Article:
A thin smile crossed DeAndre Liggins' face. In a Kentucky offense predicated on aggressive drives to the basket, how can a player be chastised for being "selfish" and too aggressive?
"It's very hard for me," Liggins said Monday when asked about finding the right balance. "I'm an attacking player."
But, he acknowledged, there is a better balance to be found than the blind-man-groping-in-the-dark effort UK displayed against Connecticut last week in the EA Sports Maui Invitational championship game.
"I've got to recognize what I have," Liggins said. "If the defense collapses, I've got teammates wide open."
Sign Up and Save
Get six months of free digital access to the Lexington Herald-Leader
Kentucky hopes to do better against Boston University on Tuesday night in Rupp Arena. In this case, the Cats have an easy act to follow. It's hard to imagine a worse performance than one that inspired UK Coach John Calipari to label it "selfish." Kentucky had only nine assists against UConn, which topped the seven against Washington the night before.
Unity of purpose was not evident on defense, either.
"Just not talking," big man Josh Harrellson said. "Not helping each other out. Just primarily focused on our own guy.
"You don't have an assigned guy. Everybody is our guy on the court."
As Liggins noted, the guilty were not confined to the many freshmen who form the core of this Kentucky team. Veterans were a part of the selfishness, too.
"Not only the young guys," Liggins said. "It was me, too. I admitted it. I have to learn and keep moving."
Of course, the very name of Kentucky's offense — the dribble-drive — suggests an emphasis on moves to the basket.
"That's the whole reason for the dribble-drive motion (offense)," Harrellson said. "That's the reason it works. You've got to have at least two or three good drivers on the floor just to get in the lane and penetrate and find open players."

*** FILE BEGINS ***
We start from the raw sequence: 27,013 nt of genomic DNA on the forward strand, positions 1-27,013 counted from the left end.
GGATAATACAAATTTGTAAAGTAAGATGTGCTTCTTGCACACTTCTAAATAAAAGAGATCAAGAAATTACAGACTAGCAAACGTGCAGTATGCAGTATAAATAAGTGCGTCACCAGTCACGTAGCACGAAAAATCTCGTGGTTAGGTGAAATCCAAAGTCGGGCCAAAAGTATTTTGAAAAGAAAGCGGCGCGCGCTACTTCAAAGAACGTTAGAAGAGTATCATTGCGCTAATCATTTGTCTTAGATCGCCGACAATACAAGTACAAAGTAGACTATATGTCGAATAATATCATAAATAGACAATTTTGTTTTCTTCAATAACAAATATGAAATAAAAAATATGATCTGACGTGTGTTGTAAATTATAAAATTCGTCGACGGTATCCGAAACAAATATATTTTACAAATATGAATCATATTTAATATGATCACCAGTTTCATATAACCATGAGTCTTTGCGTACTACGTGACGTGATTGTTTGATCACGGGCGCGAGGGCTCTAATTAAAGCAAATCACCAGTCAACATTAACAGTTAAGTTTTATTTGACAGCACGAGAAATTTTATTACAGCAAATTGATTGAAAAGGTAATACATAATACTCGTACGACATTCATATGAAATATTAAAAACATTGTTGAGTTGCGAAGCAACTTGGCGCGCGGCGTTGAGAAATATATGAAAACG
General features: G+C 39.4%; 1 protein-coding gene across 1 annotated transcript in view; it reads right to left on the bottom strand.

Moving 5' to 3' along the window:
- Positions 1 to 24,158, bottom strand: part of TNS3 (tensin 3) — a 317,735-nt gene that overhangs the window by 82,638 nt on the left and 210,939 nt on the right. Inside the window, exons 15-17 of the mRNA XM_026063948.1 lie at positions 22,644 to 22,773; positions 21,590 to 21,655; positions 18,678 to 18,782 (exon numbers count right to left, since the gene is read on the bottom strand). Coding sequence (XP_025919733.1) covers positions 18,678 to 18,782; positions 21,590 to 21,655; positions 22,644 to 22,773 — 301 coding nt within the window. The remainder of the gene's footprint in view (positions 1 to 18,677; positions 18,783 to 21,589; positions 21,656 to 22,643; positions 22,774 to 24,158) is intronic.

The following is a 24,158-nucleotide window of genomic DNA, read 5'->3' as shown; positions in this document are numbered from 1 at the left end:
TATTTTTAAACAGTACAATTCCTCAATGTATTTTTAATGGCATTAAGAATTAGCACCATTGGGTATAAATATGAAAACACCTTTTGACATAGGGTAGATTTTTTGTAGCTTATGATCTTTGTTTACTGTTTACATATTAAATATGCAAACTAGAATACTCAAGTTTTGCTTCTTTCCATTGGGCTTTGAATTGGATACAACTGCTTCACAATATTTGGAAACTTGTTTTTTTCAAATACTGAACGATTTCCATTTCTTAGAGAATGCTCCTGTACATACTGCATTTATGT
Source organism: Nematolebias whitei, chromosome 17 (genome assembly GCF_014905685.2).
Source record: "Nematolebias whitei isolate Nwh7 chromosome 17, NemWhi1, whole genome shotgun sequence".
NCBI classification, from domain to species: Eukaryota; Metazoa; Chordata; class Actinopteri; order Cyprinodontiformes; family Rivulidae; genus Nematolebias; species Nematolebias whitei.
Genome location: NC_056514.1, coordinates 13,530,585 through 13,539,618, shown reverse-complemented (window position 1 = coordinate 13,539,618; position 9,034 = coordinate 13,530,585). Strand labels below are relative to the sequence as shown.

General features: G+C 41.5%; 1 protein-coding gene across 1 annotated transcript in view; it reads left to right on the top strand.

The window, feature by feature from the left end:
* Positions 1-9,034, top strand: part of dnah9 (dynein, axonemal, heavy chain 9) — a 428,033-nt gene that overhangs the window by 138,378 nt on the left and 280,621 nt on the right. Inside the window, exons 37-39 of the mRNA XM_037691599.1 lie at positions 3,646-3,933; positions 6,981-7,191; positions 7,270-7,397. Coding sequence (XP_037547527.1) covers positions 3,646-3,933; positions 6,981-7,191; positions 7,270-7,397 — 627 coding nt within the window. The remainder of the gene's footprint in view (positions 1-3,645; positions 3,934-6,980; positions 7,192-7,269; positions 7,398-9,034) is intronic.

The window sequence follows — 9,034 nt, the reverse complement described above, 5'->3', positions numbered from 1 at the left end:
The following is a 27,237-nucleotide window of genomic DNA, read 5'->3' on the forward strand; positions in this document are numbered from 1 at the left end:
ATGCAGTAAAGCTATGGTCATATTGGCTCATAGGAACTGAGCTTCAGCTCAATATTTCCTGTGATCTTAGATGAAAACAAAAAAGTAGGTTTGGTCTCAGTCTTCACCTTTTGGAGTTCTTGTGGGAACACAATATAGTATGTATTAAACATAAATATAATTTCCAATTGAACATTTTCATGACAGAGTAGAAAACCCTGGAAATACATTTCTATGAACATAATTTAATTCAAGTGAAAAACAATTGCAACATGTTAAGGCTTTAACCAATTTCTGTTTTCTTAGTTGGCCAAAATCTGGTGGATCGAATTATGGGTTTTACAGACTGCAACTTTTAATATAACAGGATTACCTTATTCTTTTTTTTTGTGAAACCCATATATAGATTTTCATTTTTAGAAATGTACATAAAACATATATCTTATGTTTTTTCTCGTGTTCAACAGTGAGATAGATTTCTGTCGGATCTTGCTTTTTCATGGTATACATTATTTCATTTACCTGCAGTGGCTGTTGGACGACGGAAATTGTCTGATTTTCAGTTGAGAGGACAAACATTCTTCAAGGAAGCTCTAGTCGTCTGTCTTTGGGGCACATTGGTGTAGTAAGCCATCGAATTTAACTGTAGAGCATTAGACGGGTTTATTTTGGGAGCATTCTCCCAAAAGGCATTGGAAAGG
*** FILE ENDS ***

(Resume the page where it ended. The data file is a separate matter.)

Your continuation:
It's that last part, the finding of open players, where Kentucky faltered against Connecticut.
UConn Coach Jim Calhoun noted how his team stressed cutting off the driver and forcing a pass. The Huskies frequently had more than one defender ready to cut off any driving lane to the basket.
Too often a Kentucky player forced up a shot.
Boston University (4-3) is primarily a man-to-man defensive team that presumably will try to cut off driving lanes to the basket.
Liggins suggested that playing a third game in three nights contributed to a poor performance.
"The first two games we played all right," he said. "The last game, we were tired a little bit."
Then he quickly added, "That's not an excuse."
Liggins and Harrellson noted how aggressively UConn attacked to start the game. The Cats did not handle that well, they said.
"UConn came out and punched us in the mouth," Liggins said, "and we never got over that. We never settled down. ... Everybody tried to do their own thing."
Harrellson cited UK's freshman-oriented team and a lack of experience.
"We just didn't know how to handle it," he said. "We just didn't have, I guess, the leadership we needed. We didn't have the go-to guys of last year. When something broke down, they could get us back on track."
The games of November and December are designed to learn such lessons. In that regard, the "selfish" play against UConn can serve a useful purpose.
"A loss early in the year can help us tremendously," Liggins said. "Last year in the middle of the year we lost to South Carolina."
Kentucky finished strong and advanced to an Elite Eight loss to West Virginia.
"If you want to lose, you want to lose early," Liggins said. "So we can learn from that and move on."